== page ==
I know biology is a blind spot of mine, so I know I’m not qualified to make judgments on what doesn’t seem reasonable. I know I’ve certainly gotten into enough arguments with people who have similar blind spots related to physics and will argue around and around that it just doesn’t seem reasonable to them.

          • Realist1234

            I dont disagree but I did say it is some people highly educated in the biological and chemical sciences who have cast doubt.

            I know what you mean about physics – quantum mechanics anyone? !

          • TinnyWhistler

            *shrug* Most of the names people have given me of scientists who are ID-level of critical of evolution either don’t have a bio background or haven’t actually published much in reputable journals.

            There are lots of people who publish crap in journals that accept crap and I know I don’t know enough to know who’s a crackpot and who’s not, so I’m willing to admit I’m willing to go along with the scientific consensus.

            Quantum’s a fun one, though my personal favorite is when someone calls dark matter the ether of modern physics and says it’s just not there. Ok, buddy, have fun coming up with an alternative to general relativity.

          • Realist1234

            ‘ though my personal favorite is when someone calls dark matter the ether of modern physics and says it’s just not there’

            – no, it’s the aether from Thor: the Dark World – nasty stuff. Makes sense to me lol. Now its sequel – that’s what I call crap. Even with his haircut.

          • TinnyWhistler

            Sorry, we can no longer hold a civil conversation if you’re going to hate on Ragnarok. Begone, heathen!

          • Realist1234

            A camp Jeff Goldblum. Enough said.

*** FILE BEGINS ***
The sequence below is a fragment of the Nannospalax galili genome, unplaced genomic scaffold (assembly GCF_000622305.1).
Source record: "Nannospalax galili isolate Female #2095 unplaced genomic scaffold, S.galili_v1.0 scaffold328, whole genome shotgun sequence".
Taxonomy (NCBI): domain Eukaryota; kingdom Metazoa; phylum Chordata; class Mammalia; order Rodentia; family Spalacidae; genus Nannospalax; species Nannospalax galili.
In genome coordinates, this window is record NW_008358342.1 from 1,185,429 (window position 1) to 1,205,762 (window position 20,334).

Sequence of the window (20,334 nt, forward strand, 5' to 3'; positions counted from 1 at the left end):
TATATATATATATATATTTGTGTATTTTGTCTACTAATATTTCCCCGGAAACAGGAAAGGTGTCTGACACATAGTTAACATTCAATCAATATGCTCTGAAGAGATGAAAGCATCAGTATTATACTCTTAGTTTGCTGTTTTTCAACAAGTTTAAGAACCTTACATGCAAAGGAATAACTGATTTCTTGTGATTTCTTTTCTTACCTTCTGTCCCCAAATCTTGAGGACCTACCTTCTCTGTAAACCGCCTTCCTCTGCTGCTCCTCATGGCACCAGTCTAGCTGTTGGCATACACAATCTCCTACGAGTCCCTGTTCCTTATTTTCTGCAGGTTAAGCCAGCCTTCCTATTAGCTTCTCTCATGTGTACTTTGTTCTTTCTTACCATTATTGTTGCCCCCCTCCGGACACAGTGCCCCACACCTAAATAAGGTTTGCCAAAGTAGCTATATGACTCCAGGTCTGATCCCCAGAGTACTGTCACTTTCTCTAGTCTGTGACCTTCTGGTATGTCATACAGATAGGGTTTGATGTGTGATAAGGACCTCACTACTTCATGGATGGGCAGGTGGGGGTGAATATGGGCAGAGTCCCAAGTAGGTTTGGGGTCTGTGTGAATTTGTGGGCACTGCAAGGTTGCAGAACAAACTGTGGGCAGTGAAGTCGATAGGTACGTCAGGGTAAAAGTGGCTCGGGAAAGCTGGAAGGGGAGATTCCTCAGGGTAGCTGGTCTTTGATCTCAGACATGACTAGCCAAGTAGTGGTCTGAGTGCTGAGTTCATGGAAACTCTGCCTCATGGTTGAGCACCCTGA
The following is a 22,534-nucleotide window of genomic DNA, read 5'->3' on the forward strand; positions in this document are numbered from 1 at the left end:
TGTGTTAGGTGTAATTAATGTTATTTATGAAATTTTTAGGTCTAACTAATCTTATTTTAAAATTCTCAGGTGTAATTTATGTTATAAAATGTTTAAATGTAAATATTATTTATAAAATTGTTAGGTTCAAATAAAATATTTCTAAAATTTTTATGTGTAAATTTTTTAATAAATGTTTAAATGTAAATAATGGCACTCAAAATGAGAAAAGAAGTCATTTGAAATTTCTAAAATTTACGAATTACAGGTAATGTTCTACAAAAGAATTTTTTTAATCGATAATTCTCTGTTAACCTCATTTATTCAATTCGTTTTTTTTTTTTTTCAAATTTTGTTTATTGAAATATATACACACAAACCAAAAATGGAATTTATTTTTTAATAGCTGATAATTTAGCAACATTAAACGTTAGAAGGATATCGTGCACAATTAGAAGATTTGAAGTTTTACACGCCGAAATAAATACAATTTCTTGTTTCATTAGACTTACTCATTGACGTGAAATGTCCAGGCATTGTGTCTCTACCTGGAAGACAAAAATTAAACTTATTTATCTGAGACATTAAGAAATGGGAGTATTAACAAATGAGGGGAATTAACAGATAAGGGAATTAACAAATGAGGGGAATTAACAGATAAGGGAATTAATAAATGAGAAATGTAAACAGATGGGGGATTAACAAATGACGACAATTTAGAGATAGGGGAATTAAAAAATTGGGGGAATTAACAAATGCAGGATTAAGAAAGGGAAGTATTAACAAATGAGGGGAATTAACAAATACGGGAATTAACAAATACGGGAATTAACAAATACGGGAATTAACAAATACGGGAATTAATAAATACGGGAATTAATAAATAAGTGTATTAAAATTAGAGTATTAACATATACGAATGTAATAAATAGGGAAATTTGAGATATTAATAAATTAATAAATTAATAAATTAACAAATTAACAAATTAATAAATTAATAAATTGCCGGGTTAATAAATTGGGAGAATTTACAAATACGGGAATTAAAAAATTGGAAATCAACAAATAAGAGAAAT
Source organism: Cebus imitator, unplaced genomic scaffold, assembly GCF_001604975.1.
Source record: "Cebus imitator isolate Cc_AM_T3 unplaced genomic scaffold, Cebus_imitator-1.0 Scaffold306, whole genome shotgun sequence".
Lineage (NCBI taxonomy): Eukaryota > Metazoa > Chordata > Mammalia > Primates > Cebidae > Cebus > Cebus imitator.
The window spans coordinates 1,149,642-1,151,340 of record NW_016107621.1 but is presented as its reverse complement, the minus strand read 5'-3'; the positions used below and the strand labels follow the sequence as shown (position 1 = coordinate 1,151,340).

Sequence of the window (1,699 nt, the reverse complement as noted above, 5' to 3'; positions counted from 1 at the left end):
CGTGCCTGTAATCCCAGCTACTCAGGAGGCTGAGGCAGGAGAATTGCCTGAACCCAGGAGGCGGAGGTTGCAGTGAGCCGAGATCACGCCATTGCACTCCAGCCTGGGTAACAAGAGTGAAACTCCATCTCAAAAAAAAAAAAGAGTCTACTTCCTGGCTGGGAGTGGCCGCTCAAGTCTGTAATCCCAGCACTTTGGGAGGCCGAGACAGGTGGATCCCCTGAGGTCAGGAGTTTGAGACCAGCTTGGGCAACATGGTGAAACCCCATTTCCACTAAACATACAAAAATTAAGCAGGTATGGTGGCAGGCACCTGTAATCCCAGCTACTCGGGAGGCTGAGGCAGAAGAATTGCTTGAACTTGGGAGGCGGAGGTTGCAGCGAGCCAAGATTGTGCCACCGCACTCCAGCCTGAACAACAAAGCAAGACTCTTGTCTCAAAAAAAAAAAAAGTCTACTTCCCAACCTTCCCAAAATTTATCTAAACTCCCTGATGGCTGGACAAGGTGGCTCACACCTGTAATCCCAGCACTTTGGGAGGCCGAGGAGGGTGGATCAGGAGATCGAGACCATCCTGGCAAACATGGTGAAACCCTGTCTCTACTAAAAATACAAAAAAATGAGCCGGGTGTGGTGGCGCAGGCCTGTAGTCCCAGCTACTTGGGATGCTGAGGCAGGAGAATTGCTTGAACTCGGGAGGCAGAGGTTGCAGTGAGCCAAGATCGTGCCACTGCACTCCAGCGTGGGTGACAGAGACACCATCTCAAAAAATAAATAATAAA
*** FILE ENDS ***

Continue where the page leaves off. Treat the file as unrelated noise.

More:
• Rev. Kent A. Meyer, Ph.D.

    Thanks for this essay and book list! Through high school and college, I constantly dealt with Fundamentalist students who insisted that believing Creationism was necessary for being Christian. As I learn more about YEC’s, I am left with a question: Just how do they justify lying in the name of God? Consider the Proctor & Gamble Satanism scare of the 1980’s. Or a handout claiming to train police to recognize satanic cults that showed the old peace symbol (based on semaphore signals), labeled it “The Cross of Nero”, and declared it a satanic symbol (I have yet to find any evidence for this, unless a satanic group made it up themselves). Or the old forgery about Darwin’s “death-bed confession” that still circulates. How can anyone who claims to follow Jesus Christ intentionally pass on falsehoods and self-serving rumors? How can they lie in the Name of God?

  • Charles Munroe

    Several years ago I attended an atheist meeting to determine why people reject God. Eventually our conversation turned to creationism. I stated that it appeared they the atheists were concentrating on eliminating creationism. They responded that although they were against creationism they -Didn’t want it to disappear as it is the best means of bringing people to disbelief.
    This reinforces professor McGrath’s contention that creationism enables atheism.